03.24.09

driving me crazy

Posted in Uncategorized at 11:06 am by rachel

Something happens to me when I get into a car. Whether as a passenger, or in control of the wheel, I lose all confidence in myself. Stick someone beside me with a green sheet of paper, and everything I’ve learnt just goes out of my head.

I can drive pretty well, I think. My progress chart has gone from 2s (with prompting) to 4s (test standard). I know where the reference points are for my manoeuvres, and they pretty much go according to plan these days. Undue hesitancy is what kills me though. Try as I might, I can’t relax, drive at the speed limit, make that quick right turn if there is a car on the horizon.. It’s not good.

I’m going to have to sort it out though. Driving test in two weeks. So much time, money, effort has gone into this. It’s pretty much the only thing I have to show for moving to Glasgow, getting to this standard. I really want to pass it, because I know that with practice, I’ll be fine and I’ll get better and start to relax more. The test seems like such a massive hurdle. Everyone whizzing past my window (I hope) has done it though, so I should get over it.

Easier said than done.

03.12.09

The glamour of guns

Posted in Uncategorized at 2:18 pm by rachel

Kilwilkie Housing Estate, resplendent with pro-CIRA graffiti this week, is about 2 miles from where I grew up, but it might as well have been on the other side of the world. It wasn’t somewhere I hung out. I can’t remember the name of the road which leads to it, as the sign has always been covered up by green, white and orange paint. You heard about it on the news occasionally – generally preceded by the words “And today the Belfast to Dublin train came under attack from stones thrown by youths from the…”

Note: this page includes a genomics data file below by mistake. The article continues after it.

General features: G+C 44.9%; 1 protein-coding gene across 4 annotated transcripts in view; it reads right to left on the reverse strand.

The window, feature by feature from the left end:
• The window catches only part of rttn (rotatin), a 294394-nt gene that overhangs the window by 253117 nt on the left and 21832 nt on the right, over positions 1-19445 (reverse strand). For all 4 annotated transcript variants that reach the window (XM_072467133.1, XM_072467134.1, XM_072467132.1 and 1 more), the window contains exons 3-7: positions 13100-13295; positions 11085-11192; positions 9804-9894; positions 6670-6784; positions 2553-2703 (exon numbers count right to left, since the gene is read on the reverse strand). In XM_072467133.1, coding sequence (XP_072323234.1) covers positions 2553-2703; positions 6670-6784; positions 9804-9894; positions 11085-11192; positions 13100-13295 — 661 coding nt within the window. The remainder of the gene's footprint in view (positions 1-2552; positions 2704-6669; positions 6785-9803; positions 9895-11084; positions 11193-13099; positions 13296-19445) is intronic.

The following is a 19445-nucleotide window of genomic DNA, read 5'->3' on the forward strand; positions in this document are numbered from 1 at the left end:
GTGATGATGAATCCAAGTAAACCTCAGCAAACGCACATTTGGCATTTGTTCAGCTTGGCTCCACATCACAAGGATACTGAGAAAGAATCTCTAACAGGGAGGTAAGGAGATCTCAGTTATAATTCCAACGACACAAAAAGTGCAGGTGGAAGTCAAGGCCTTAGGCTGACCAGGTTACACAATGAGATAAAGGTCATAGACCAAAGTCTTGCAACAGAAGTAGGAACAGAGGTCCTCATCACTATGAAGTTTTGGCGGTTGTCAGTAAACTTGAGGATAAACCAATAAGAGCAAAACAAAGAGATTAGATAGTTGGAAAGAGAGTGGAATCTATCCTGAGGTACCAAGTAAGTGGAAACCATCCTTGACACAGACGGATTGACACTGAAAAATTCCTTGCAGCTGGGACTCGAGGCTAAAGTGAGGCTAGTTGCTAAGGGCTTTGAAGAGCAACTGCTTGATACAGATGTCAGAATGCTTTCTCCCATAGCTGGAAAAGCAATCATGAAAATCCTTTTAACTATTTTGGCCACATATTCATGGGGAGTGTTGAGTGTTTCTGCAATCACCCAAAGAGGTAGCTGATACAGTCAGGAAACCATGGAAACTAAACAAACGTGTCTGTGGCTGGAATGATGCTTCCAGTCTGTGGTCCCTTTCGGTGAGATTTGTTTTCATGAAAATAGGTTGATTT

A return of gunmen in Northern Ireland is not a surprise, unfortunately. Some of them never went away. David Ervine used to talk about the need for mindsets to be decommissioned, along with weapons – a smart play on words from Dictionary Dave, perhaps, and a way to deflect attention from his loyalist supporters who refused to hand over their toys. However, for some people, the last decade of imperfect peace has not been wonderful, and their bigoted mindsets remained ready for war. These people had experienced a loss of status and income since the advent of the ceasefires. If you have always defined yourself as anti-the other side, well, when the other side stops fighting, you are lost. You are nothing. Propping up a bar somewhere, all you can do is reminisce about the good old days, when you could ‘off’ people rather than be required to negotiate with them. Teenagers from the estate, themselves with no goals or prospects in life, hear this romantic nonsense and want a piece of it. How different their lives would have been if they’d been born twenty years earlier! They could have been the hardmen, the defenders of their community. So called freedom fighters. Or murderers, as the rest of us know them.

The murderers cannot seriously have thought this would achieve their means – violence didn’t exactly bring the British state to its knees before, it won’t now, and for one reason or another, we’re slightly less supportive of terrorists as romantic figures these days. This was their last chance to live the dream and be the big man again, before policing is devolved to the Assembly and the whole of the North embraces it. I imagine the sight of Martin McGuinness condemning the murders and calling for Republicans to inform on their own probably reinforced their view of Sinn Fein selling out to the Brits; for everyone else, it shows us how far we have come, and makes the so-called hardmen look like dinosaurs – who will soon be extinct.

These men love the glamour of guns. Justifying their actions against others because they feel hard done by in their sad lives. Whether it is a no mark from Lurgan, or a confused teenager in Germany, there will always be someone who refuses to take responsibility for their own failures, and casts around for someone else to blame and punish. It might be pitiable, but it is their victims and their families that I feel sorry for.

The events of the past week was a wake up call – don’t take peace for granted. It’s not perfect, but for twelve years, the absence of funerals, roadblocks, code words and car bombs, has been a revelation in normality. A generation has grown up without fear. People forget… then remember what it was like. There is no going back.